Warner Bros. // 2004 // 93 Minutes // Rated PG
Reviewed by Chief Justice Michael Stailey // January 25th, 2005
Shaggy: This is tied for the most terrifying day of my life!
Velma: Tied with what?
Shaggy: Every other freaking day of my life!
Director Raja Gosnell and his production team returns the live-action Scooby franchise to its animated roots, but is Mystery Inc. still too hip for Coolsville?
It's the social event of the year, as celebrated ghost busters Fred (Freddie Prinze Jr., Summer Catch), Daphne (Sarah Michelle Gellar, Buffy the Vampire Slayer), Velma (Linda Cardellini, Freaks and Geeks), Shaggy (Matthew Lillard, Thir13en Ghosts), and their trusted CGI canine companion Scooby-Doo (voiced by Neil Fanning, Ghost Ship) are honored with a museum exhibit, showcasing the costumes and weaponry recovered from their most memorable cases. Of course, someone always wants to steal the spotlight. But this particular party crasher has an axe to grind and intends to bring down Mystery Inc. as nothing more than fan-seeking frauds. Granting supernatural life to the costumes of these former fearmongers, the evil one succeeds in putting the gang on the defensive, turning the residents of Coolsville against them, and -- more damaging than anything -- causing each of these legendary crime fighters to doubt each other as well as themselves.
A live action adaptation of any animated or comic inspired property is risky business, one often met with mixed results at best. Sam Raimi's Spider-Man -- Very Good. Robert Altman's (Popeye) -- Good. Peter Hewitt's Garfield: The Movie -- Not so good. Des McAnuff's The Adventures of Rocky and Bullwinkle -- Oy vey. The list goes on and on, with critics and fans lining up on both sides of the argument. As Judge Bill Gibron points out in his review of the first Scooby-Doo film: "It tries to be faithful to the cartoon from whence it spawned, and yet it also wants to be hip, cool, and happening." And it's in this attitude upgrade that most of these films falter.
In spite of the critical mud hurled against Scooby-Doo, Warner Bros. hands the keys to the Mystery Machine back to editor-turned-director Raja Gosnell (Big Momma's House), who has reassembled his team -- screenwriter and former Troma mainstay James Gunn (Terror Firmer), editor Kent Beyda (Dude, Where's My Car?), production designer and Tim Burton protégé Bill Boes (Sleepy Hollow) -- with one exception. Noted action/thriller cinematographer Oliver Wood (The Bourne Identity) takes over the camera from David Eggby (Pitch Black), perhaps to lend more mystery and tension to the film.
This time, Gosnell and company draw inspiration and structure from the gang's adventures in Scooby-Doo, Where Are You?, a potential goldmine of nostalgia for Gen-Xers (many of whom now have kids of their own) and legions of new Scoob-enthusiasts from the series's run on Cartoon Network. But can they overcome the faults of the first film and pull together a story compelling enough to make it work? For the most part, yes.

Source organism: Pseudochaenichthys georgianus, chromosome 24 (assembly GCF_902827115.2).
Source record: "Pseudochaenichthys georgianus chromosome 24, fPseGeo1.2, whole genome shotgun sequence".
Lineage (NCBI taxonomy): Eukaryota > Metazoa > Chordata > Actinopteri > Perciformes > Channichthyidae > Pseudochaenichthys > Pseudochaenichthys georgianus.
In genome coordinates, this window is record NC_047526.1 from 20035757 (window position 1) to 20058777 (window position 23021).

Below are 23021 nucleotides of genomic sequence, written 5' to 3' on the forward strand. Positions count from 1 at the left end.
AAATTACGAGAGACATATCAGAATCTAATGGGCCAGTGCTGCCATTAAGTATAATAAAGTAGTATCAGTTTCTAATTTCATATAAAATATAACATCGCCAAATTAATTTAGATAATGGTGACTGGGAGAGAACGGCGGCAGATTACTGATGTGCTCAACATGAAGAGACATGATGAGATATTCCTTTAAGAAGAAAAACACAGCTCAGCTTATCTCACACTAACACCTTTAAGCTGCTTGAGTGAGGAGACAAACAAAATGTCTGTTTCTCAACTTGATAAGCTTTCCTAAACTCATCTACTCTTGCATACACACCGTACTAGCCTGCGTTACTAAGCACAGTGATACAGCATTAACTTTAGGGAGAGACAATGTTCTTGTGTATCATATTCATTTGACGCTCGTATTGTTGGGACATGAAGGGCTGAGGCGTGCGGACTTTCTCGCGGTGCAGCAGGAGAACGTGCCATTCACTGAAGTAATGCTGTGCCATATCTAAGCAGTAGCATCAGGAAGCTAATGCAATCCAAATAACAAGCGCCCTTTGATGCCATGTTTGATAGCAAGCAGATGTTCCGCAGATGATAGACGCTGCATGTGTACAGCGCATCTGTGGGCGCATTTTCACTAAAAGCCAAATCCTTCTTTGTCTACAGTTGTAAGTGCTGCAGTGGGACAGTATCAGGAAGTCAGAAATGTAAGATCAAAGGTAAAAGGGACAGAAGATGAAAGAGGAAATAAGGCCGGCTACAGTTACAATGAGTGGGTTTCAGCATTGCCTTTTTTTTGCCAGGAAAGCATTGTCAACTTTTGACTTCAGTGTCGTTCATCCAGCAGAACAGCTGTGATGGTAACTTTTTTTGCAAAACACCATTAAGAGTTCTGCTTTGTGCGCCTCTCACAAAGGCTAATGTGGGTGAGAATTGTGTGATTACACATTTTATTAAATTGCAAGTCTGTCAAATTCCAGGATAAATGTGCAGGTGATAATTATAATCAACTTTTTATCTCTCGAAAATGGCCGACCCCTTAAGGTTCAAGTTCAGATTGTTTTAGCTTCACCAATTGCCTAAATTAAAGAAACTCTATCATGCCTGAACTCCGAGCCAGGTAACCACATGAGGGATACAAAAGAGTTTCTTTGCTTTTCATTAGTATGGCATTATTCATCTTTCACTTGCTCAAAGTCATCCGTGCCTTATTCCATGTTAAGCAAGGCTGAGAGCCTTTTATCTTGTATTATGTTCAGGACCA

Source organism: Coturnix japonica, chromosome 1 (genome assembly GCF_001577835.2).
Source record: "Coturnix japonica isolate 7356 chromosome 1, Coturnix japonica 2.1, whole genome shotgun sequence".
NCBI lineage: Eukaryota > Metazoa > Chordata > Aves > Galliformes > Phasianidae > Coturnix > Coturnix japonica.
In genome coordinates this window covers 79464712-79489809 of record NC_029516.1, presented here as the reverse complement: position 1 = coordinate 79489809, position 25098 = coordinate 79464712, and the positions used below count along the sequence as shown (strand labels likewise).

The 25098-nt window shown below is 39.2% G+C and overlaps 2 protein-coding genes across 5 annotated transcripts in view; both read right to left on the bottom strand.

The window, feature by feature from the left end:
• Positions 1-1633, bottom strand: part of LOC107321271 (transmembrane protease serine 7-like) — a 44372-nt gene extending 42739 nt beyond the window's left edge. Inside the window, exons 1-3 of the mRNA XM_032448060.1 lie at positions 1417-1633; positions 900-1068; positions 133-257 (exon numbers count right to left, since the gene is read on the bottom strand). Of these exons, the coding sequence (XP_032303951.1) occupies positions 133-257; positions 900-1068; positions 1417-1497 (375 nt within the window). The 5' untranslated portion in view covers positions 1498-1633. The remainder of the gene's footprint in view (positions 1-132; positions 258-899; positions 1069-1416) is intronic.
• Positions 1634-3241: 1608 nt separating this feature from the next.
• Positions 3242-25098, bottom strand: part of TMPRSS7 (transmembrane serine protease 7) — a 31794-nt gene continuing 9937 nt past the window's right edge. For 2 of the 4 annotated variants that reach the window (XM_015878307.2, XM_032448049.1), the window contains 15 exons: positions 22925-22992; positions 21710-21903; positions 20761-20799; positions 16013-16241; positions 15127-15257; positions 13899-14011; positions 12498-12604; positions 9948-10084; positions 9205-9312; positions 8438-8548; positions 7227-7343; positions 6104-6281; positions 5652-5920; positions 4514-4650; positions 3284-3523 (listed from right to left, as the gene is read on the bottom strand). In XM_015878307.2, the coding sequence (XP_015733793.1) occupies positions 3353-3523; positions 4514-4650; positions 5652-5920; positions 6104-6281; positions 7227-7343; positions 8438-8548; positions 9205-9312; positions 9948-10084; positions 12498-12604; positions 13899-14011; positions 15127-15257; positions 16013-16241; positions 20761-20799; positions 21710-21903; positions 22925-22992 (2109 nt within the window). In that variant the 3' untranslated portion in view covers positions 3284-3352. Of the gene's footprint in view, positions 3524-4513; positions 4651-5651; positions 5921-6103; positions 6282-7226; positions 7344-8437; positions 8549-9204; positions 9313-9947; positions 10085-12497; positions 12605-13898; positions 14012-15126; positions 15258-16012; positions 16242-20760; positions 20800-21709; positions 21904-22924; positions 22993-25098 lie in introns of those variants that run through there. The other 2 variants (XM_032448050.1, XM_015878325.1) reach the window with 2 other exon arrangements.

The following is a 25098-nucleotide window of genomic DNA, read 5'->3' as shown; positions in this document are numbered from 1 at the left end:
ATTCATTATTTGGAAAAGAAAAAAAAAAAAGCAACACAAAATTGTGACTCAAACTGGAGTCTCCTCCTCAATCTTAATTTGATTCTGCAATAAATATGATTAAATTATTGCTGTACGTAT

For Scooby fans like myself who have seen each episode multiple times, Gunn's incorporation of characters such as The Black Knight ("What a Night for a Knight"), The Miner 49er ("Mine Your Own Business"), The Ghost of Captain Cutler ("A Clue for Scooby-Doo"), and the Pterodactyl Ghost ("Hang in There, Scooby-Doo") is a brilliant move. The adapted use of the Skelemen -- previously nothing more than two muscleheads in black spandex -- as incomprehensible, one-eyed, skeletal Mr. Potato Heads is genius and provides for some hilarious comic chase sequences. And the creation of a bar, The Faux Ghost (whose logo is Charlie the Robot, from "Foul Play in Funland"), as a hangout for all the crooks the gang busted over the years, like CL Magnus (Redbeard's Ghost, "Go Away Ghost Ship") and Aggie Wilkins (The Ozark Witch, "The Ozark Witch Switch"), is an inspired twist. Even the little details, like Old Man Wickle's place being the mansion from the opening credits of Scooby-Doo, Where Are You? Season Two, and all the different monster and ghost costumes found in the museum (fully captured in the bonus features) shows just how far the production team was willing to go to make this as authentic a Scooby tale as possible.
Apart from the trip down memory lane, what makes Scooby-Doo 2: Monsters Unleashed work is its genuine sincerity. For a team like Scoob and the gang that somehow always managed to come out on top (despite a multitude of screwups) to be shunned and exiled proves to be a most humbling and soul-searching experience. Each character goes through his/her own crisis of faith, something much too deep for any Saturday morning cartoon to ever delve into. Shaggy and Scoob feel like nothing more than a hindrance, Velma questions her self-confidence, Fred second-guesses the choices he's made in life, and Daphne...well, Daphne analyzes her wardrobe. Even some of their former enemies show a humanity rarely witnessed in these adaptations. It's a well-crafted plot line that takes these characters out of their comfort zone and down roads not often traveled.
Unfortunately, the payoff doesn't equal the set-up, with Gunn and Gosnell opting instead for the ridiculous but standard Hanna-Barbera resolution. But, as is often the case, the journey itself is what makes the film enjoyable. And, thankfully, there is no sign of Scrappy anywhere!
In terms of performances, they're pretty much on par with the first film. Freddie Prinze Jr. is still unable to showcase any kind of believable range of emotion, wasting what was written as a powerful, character development scene in which Fred rediscovers his life's purpose. Sarah Michelle Gellar, god love her, is basically Buffy with red hair and an all-purpose wardrobe. Never before has "Danger Prone" Daphne showcased such prowess in the martial arts, let alone doing it all in four-inch heels. CGI Scooby continues to be little more than a distraction, although the effects team did go to great lengths to enhance the lighting used to define him. While former stuntman turned actor Neil Fanning tries hard to recapture the cadence and character made famous by Don Messick, the sequences such as Scooby leading a disco dance party are disturbing at best. And Alicia Silverstone...let's just say you'll be happy she has very little screen time.